ASHKELON, ISRAEL – The weather was cold and rainy when nearly 80 young men took the field in Ashkelon, Israel to vie for a position on the U-19 Israel Men’s National Lacrosse Team, which will compete at the 2016 FIL U-19 World Championship in Vancouver in July.
The hopeful athletes were comprised equally of Israeli players and Jewish athletes from abroad. The Israelis — 15 to 18 year-olds from Kiryat Gat, Ashdod, Tel Aviv, Netanya, Ramla and nearly a dozen from the host city of Ashkelon — had been nominated as the best of the best from their local coaches. The imports — most from the United States — came from thousands of miles away for the opportunity to showcase their skills to head coach Seth Mahler and his Israeli staff.
Throughout a grueling three-day tryout, Mahler’s staff evaluated the physical talent, field vision and coachability of the athletes.
“There was an array of talent from novice to expert but many of the Israelis quickly established themselves as elite players, which I think shocked a lot of the Americans,” observed Mahler. “It was evident how hard our homegrown players worked to prepare themselves for the opportunity to represent their country and I am extremely proud of their performance.”
The tryout was fast-paced, building up from small-sided drills to full field games. The variety of head-to-head drills helped maintain an intensely competitive atmosphere as the boys worked extremely hard during each session.
The U-19 coaches along with Bill Beroza, head coach of the 2014 Israel Men’s National Team, who assisted with the assessment, were consistently impressed with the showing from the Israel-born candidates.
“Performing at their highest level, a number of Israelis were as good, if not better than some of the American contenders,” said Jeff Schwartz, an assistant coach for the 2016 team.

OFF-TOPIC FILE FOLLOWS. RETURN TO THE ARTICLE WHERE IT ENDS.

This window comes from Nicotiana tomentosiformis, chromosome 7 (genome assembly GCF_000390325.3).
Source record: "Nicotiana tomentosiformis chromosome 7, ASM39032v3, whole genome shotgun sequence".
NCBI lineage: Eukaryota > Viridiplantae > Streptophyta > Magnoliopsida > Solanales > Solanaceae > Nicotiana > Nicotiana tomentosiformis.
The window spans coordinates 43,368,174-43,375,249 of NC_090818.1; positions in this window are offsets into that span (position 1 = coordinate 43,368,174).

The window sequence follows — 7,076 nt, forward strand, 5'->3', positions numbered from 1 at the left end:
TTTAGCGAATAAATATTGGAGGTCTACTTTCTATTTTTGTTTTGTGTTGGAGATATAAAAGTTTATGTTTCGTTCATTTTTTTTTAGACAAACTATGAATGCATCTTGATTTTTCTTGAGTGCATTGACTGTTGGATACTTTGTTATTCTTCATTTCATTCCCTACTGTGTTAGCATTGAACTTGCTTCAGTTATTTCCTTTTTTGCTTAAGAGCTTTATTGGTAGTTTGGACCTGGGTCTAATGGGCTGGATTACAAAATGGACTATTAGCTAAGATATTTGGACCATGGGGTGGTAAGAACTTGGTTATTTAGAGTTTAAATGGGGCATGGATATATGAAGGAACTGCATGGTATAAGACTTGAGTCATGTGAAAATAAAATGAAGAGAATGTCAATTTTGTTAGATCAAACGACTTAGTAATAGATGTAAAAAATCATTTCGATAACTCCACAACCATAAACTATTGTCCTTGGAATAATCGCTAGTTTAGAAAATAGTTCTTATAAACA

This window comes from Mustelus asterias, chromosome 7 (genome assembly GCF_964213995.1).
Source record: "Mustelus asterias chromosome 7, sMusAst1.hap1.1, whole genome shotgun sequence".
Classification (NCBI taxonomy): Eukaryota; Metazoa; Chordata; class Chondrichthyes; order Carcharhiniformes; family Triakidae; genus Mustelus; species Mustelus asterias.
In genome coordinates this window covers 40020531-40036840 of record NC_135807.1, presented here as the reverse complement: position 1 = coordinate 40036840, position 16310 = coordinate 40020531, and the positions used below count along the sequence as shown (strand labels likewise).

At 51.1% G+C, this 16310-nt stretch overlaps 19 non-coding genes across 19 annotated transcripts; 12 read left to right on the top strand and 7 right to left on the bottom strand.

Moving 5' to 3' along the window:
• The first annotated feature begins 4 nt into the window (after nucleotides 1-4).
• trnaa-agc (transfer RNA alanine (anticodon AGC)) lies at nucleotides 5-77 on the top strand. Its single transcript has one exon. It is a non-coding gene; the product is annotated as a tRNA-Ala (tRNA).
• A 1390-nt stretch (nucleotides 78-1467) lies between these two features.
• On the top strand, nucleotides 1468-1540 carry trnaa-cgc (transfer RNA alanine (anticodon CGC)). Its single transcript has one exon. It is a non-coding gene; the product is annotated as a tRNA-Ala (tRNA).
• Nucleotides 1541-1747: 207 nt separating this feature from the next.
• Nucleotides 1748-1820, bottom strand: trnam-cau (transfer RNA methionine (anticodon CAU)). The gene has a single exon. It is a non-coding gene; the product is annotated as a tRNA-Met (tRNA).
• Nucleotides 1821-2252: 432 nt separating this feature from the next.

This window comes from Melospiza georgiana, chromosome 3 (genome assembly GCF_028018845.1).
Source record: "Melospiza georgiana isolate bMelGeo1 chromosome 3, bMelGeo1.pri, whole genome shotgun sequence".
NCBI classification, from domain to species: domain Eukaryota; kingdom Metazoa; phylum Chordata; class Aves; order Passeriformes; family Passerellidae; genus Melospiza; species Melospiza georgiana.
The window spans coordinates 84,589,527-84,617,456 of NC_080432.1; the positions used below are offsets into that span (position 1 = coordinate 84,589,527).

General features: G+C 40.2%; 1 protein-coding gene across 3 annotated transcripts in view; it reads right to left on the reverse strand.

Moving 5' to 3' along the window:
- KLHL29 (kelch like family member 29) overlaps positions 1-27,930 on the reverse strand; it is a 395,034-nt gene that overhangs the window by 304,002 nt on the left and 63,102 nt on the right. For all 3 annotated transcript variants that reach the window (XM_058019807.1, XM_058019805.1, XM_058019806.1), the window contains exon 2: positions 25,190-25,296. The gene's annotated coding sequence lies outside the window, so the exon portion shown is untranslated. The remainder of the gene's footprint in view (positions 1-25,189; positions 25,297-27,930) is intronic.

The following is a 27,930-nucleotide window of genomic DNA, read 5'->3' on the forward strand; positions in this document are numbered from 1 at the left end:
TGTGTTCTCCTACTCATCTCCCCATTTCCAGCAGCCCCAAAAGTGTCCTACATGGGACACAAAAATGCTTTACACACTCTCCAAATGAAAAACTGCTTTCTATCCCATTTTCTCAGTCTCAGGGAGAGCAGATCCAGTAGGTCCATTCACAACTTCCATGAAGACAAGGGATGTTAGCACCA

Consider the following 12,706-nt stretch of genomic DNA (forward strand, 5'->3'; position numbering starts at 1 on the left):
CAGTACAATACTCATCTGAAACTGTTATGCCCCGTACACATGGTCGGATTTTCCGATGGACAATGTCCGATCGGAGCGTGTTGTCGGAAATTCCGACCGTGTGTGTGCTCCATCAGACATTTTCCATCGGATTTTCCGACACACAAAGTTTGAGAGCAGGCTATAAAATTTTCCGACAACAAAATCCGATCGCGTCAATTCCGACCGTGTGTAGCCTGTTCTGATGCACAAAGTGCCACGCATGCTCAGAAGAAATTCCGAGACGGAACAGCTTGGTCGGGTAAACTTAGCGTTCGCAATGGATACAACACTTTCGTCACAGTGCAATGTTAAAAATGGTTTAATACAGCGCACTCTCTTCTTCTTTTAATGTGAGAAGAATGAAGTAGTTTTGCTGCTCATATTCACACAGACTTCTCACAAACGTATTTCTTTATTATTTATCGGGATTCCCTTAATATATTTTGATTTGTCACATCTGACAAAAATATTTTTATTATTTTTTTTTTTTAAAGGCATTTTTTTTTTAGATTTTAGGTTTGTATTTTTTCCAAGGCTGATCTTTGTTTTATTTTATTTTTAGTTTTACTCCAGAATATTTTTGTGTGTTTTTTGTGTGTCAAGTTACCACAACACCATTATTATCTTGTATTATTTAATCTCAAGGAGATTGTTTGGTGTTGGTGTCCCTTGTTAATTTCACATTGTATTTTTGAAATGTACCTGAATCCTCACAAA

The sun made an appearance during the last session just prior to the conclusion of tryouts bringing some more typical Israeli warm weather. The players all walked off the field in the sunshine feeling exhausted but strongly bonded with the boys they had just battled, having made connections and life-long friendships no matter the outcome when the roster is announced.
“For an Israel-born player, there is no doubt in my mind that this will be an amazing celebration with their families and friends, when they find out who has made the team,” said Beroza. “And for those that don’t make it, they should be just as proud of their involvement in helping us build this amazing program for so many young Israelis to participate in this great sport and to experience the camaraderie and friendships that this sport is forging for all of the participants.”
Israel Lacrosse will announce the team’s 46-man roster by the end of January. The team will be composed of Israeli players as well as members of the Jewish Diaspora, in accordance with the rules and regulations of the Federation of International Lacrosse (FIL).